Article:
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happinessA friend and colleague recommended this book to me, and her gift immediately sparked anxiety over whether she recommended it because she sees me as unhappy. Attempting to prove her wrong, I smiled, laughed off my nervousness, and dove into the book by Shawn Achor, the author who has accumulated a mere 4.5 million views of his TED Talk about happiness.

My history with business books is spotty. Usually I am steeled by cynicism developed from a few years spent as a corporate trainer. I dismiss most of this stuff as pure hooey paid for by some HR guy with an unscrutinized budget line. Other corporate books are just ego trips by CEOs who had a few successful years at the top. They recount their life experiences and string together a few aphorisms that will inevitably wind up on the tag line of some lame Successories tchotchke or appended to the signature file of some middle-manager.

But there are some I’ve enjoyed: Howard Schultz’s “Onward” comes to mind. Charles Handy and Ari de Geus are business writers I like. And Fisher and Ury’s “Getting to Yes” was and continues to be useful.

So, a confession: I liked this book. On balance, Achor has decent suggestions to help individuals and teams become more successful at home and in the workplace, and all of the suggestions focus on the fact that happiness leads to success, and not the other way around.

Achor bils himself as a positive psychologist, and the book is really anecdote after anecdote about various psychological studies that prove his points about happiness. This trope get tiresome after a while, but what ends up happening is that the reader embraces the studies and anecdotes that mean something to the reader, and probably discards the rest. All part of the trainer’s repertoire not everyone is going to get every exercise; and that’s why we keep it varied.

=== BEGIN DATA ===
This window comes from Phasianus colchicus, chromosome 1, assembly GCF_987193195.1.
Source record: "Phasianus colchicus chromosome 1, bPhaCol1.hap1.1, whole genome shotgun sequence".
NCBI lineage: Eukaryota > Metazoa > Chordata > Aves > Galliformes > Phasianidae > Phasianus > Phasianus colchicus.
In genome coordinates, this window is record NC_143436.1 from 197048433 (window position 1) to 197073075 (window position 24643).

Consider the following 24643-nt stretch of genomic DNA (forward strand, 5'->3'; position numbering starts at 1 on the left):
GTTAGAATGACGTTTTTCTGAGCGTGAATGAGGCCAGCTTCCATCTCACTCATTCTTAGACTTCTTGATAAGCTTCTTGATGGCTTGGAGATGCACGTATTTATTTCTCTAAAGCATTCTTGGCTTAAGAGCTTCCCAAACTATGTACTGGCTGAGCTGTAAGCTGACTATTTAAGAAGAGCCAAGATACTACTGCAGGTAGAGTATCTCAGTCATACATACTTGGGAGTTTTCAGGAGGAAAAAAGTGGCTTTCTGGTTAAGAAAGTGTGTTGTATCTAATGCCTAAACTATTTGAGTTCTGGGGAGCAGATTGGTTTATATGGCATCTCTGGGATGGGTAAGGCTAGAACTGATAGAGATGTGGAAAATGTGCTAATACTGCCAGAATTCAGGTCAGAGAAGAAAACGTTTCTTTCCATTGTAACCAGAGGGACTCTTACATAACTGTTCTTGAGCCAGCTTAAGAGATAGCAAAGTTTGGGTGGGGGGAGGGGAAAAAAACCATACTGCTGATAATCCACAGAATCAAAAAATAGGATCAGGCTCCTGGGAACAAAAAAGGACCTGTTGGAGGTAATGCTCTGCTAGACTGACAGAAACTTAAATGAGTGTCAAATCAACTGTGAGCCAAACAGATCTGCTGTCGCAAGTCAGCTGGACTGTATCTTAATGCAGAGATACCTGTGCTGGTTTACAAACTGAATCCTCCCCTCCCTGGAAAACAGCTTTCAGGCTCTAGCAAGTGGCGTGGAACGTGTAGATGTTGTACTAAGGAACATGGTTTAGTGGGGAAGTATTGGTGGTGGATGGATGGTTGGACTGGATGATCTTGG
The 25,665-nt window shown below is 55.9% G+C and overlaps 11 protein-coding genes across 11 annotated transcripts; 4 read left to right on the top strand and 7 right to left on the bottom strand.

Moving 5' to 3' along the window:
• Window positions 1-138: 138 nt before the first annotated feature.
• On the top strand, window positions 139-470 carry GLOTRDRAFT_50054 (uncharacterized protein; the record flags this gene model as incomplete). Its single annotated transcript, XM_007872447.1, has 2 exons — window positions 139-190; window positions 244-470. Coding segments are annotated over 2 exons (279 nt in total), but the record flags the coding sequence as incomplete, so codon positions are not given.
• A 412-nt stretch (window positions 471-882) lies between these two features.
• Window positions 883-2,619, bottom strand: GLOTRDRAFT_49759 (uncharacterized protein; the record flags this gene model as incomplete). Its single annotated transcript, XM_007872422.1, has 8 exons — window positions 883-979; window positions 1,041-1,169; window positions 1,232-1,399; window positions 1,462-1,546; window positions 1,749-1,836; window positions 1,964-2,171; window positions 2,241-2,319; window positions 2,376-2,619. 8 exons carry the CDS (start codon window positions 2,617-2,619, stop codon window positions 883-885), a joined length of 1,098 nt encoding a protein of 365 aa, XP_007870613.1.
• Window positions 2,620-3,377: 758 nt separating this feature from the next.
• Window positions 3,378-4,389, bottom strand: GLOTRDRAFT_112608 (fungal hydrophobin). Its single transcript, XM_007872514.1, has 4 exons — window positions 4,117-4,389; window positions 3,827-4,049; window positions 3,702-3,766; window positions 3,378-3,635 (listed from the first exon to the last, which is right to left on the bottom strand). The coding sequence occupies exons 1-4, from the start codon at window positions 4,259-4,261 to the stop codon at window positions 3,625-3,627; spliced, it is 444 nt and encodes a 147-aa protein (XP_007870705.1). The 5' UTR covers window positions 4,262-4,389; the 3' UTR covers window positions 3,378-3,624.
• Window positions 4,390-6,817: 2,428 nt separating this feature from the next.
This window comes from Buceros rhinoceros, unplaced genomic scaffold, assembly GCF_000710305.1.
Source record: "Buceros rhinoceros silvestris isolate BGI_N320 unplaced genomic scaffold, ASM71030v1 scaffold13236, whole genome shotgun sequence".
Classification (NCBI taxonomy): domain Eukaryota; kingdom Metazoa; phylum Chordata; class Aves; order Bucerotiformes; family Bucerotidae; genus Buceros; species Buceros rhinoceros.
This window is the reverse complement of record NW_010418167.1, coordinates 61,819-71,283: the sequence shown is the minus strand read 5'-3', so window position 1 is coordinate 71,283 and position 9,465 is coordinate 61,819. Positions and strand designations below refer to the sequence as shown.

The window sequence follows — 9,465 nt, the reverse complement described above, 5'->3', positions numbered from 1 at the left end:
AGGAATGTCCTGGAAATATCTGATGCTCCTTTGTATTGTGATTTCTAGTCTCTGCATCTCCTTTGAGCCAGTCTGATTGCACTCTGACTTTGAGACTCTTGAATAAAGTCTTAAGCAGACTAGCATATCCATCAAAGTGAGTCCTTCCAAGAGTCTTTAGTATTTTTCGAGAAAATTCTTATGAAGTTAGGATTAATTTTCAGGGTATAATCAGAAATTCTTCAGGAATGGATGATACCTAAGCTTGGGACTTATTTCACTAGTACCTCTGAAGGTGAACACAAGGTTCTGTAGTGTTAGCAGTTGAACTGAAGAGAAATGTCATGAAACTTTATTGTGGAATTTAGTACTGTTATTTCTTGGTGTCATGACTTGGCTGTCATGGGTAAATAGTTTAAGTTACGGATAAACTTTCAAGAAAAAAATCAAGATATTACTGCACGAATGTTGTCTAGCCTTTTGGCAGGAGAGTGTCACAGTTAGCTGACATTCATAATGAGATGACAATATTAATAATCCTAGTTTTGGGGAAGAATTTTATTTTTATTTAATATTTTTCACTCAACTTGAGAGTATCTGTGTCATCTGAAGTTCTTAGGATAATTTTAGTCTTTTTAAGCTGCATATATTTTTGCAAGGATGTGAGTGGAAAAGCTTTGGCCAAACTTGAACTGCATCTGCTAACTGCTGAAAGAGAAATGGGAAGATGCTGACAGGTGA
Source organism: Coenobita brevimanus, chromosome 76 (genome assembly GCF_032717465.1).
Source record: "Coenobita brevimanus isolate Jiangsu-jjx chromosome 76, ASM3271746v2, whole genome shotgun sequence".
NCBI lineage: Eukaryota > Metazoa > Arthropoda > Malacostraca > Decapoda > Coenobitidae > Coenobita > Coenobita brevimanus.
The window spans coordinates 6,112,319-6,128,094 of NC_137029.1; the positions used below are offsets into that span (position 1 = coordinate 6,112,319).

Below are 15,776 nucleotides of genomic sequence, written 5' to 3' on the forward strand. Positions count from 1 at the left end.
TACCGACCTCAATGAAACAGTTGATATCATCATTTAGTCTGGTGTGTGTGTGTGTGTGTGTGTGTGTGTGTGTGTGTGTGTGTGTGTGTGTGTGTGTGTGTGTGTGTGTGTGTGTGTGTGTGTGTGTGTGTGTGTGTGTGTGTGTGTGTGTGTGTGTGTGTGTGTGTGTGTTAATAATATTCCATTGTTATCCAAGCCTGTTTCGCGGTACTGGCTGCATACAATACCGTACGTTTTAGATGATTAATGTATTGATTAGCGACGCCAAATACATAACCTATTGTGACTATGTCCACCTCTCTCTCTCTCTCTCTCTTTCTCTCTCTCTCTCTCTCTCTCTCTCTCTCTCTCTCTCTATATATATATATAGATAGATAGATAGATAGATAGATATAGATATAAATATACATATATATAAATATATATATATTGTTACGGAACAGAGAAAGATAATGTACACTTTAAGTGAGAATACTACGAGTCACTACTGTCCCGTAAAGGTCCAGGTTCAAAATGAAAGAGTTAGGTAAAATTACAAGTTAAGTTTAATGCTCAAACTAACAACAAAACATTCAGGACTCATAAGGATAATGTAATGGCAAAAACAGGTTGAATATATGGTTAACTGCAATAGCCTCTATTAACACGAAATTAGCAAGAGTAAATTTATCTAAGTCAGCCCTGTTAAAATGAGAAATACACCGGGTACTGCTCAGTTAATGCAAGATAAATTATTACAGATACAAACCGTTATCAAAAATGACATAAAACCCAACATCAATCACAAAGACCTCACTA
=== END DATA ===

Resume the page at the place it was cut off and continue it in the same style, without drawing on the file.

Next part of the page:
There’s a lot in this book about getting stuck in patterns and finding ways to break the patterns that are negative and unproductive. He calls it the Tetris Effect, and encourages readers to get stuck in a positive Tetris Effect. There were many dog-eared pages in this section of my book. The chapter on the 20-second rule is similarly useful. The example is that you can break bad habits–habits that lead to unhappiness–by simply inserting 20 seconds into the time in which it takes you to engage in that bad habit. Alternatively, you can make it easier to pick up a new habit by removing simple barriers that exist that prevent us from doing what we should be doing to be happy.

But the chapter that will stand out is the chapter about social investment. This isn’t purchasing stocks investing, it’s about investing in the social capital that exists with your colleagues and teams. The point is that spending time on social relationships, especially in the office, can help build happier and ultimately more successful teams. He talks about “glue guys”—people who help the team build positive relational connections, and about MBWA, which is known as management by walking around. He says that the best CEOs are the ones that have high rankings on tests of their “positive expression.” And he’s especially hard on those that fail at paying attention to building high-quality social relationships with their colleagues.

This is a good airplane ride business book. You’ll probably dog-ear some pages, like I did, and you’ll probably find yourself thinking about your own work environment—the good parts and the bad parts. With any luck, you’ll find yourself being more attuned to your own happiness in the workplace. So, give it a try.

Thanks for reading.